A point of view problem
John D. Powell
Walter Meller wrote a passionate opinion piece (Reporter News, June 13) calling for a return to sanity in our country.
I agree with his premise, that we as a nation have lost our “moral foundations” and that we must “come to understand that honesty, fairness and morality are the foundation of freedom. “. This is all well and good, but the meanings and manifestations of honesty, fairness and morality will vary greatly depending on one’s perspective.
In his argument, Meller lists a wide range of what he sees as social, economic, and political evils, but then confusedly attributes them to problems of excess, a drift towards socialism, and an extremely COVID-19 conspirator.
What is missing from this dizzying array of issues is a distinction between those who are real issues, those who are symptomatic of deeper issues, and those who are simply complaints about things not going the way they want them to. in this country. I recognize myself in several of his “old white” complaints.
As an example, Meller cites racism as one of our social problems.
We can all agree that racism is a real concern in our country, but again, perspective is crucial. From a certain point of view, racism can be seen as a problem to be eradicated, for example “We just have to stop being racist” or, more likely, “We have to stop making such a big deal about race. “
These responses are typical of a person who has not been the target of racism. From another point of view, if the events that have taken place in our country over the past year have revealed anything, it is that racism is not something that we stop doing. It is an ingrained part of our national history. If so, it is our national history. It is also a part of each of our personal stories, a reality that shapes us and in which we participate.
Rather than being something that we need to eradicate, as if we can, we need instead to carefully examine and combat racism from the perspective of those who have suffered, and not from the perspective of someone like me. , who has the luxury of simply observing and criticizing.
The same sort of thing can be said about many of the social and economic ills listed. It is easy to list our annoyances when we have been inconvenienced by others or by politicians. It’s not the same as being a target.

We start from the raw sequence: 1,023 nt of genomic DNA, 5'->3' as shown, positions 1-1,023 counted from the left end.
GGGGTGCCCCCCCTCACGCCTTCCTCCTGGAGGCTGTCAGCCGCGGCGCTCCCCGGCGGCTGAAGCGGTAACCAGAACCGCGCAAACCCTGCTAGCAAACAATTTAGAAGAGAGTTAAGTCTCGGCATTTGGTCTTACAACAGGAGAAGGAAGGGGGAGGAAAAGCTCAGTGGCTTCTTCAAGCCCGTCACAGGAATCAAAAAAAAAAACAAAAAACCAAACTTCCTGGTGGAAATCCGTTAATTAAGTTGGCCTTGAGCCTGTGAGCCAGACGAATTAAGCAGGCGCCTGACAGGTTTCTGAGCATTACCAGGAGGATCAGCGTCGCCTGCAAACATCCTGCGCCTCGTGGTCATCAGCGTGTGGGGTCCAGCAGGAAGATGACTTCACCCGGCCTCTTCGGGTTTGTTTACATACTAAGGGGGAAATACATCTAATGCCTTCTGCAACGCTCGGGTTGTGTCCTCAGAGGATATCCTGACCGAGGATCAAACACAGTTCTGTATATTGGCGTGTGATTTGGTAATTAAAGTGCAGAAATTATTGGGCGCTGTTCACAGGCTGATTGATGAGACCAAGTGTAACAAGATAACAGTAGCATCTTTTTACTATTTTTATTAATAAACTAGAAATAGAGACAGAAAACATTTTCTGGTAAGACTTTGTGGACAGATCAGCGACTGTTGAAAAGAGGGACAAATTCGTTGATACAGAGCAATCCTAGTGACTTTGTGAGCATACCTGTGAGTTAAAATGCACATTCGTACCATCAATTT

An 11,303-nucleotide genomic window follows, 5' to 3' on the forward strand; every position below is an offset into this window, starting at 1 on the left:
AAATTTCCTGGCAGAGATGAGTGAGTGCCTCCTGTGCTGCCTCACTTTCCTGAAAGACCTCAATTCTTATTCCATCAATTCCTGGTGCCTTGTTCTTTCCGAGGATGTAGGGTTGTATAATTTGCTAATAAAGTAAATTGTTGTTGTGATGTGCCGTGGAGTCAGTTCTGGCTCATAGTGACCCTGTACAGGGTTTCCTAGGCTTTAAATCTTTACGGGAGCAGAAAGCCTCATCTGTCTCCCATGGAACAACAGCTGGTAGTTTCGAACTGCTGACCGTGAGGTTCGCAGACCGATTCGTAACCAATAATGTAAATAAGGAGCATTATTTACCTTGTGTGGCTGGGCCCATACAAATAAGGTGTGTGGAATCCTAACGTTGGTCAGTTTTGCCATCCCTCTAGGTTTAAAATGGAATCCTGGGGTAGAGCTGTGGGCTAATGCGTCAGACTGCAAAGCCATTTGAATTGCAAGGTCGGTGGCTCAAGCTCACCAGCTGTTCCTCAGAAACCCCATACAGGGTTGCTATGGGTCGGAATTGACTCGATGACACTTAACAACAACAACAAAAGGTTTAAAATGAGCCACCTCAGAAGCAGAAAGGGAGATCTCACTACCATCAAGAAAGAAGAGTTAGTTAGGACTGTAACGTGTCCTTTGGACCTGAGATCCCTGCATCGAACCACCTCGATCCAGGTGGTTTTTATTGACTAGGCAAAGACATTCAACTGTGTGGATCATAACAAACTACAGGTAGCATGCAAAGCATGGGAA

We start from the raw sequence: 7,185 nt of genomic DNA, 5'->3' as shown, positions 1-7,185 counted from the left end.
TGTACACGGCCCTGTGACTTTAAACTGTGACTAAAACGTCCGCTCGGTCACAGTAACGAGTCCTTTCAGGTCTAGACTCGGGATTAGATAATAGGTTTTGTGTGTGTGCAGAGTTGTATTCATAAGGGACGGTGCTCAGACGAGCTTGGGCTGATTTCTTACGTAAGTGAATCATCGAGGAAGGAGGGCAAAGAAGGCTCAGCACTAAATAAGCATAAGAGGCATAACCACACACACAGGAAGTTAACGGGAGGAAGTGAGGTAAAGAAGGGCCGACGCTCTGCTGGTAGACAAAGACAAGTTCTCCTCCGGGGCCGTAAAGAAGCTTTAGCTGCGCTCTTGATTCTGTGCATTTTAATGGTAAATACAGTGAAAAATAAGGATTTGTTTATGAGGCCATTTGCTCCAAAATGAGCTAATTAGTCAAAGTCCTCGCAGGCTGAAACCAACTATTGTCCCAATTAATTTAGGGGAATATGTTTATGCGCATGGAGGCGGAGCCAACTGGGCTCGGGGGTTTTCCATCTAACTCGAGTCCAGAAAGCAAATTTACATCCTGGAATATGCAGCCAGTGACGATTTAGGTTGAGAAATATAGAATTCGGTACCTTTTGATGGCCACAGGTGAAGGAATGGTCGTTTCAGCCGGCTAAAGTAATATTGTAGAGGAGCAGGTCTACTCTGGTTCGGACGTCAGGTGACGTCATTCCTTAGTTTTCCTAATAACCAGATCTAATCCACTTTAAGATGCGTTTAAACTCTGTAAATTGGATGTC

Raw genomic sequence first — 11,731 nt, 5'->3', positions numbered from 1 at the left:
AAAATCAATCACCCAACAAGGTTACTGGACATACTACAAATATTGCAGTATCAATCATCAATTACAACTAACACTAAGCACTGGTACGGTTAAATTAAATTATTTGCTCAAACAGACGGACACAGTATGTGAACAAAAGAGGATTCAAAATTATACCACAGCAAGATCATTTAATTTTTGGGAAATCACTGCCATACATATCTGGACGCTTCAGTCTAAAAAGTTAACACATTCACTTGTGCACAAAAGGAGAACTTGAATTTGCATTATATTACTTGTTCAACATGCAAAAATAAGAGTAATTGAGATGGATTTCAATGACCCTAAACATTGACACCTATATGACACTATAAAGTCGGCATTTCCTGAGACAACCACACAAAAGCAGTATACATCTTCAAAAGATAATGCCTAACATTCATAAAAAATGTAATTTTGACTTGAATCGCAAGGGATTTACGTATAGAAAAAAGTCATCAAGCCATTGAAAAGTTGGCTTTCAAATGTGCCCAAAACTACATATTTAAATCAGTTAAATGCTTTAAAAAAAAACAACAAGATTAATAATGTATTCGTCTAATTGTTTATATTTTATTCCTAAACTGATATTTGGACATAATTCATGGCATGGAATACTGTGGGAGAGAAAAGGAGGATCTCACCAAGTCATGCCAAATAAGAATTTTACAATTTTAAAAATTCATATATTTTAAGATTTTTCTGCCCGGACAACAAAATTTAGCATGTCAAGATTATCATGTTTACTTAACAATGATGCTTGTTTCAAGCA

Socialism, the second source of Meller’s problem, is an easy target for political and economic conservatives.
I guess any government program that provides services to people can be called socialist, but the term is usually reserved for programs that don’t benefit me and my group. Programs that help groups we see as less deserving are labeled as socialist, as government handouts and undeserved rights. Social programs that help me and my group are seen as the deserved rewards of freedom.
Most people who warn of socialism as a problem fail to distinguish between socialism and social capitalism, or the finer distinction between social capitalism and corporate capitalism. We as a nation are in no danger of becoming a socialist nation as long as we exercise our representative democracy.
However, we have moved more towards corporate capitalism, creating a large and growing gap between those who have more than enough and everyone else. This created or exacerbated a number of social and economic ills listed by Meller.
Social capitalism seeks to balance our responsibility to one another with our personal freedoms, as the preamble to the Constitution suggests, “… to promote general welfare and to secure the blessings of freedom …”
Meller’s third thesis was based on a quote that COVID-19 was âorchestratedâ to violate our constitutional rights, gain power over the middle class, and make us ineffective and powerless.
This bit of conspiratorial absurdity does not deserve an answer.
Honesty, fairness and morality should indeed be among our fundamental principles, but we must be careful and clear about what these terms mean in our society. These three values ââhave been scarce over the past few years, from top to bottom.
It becomes the responsibility of each of us to reestablish these values ââfrom the bottom up, in who we are, in how we treat neighbors we love, in how we respond to those we dislike or we disagree with, and electing and supporting people who embody those values.
John D. Powell lives in Abilene.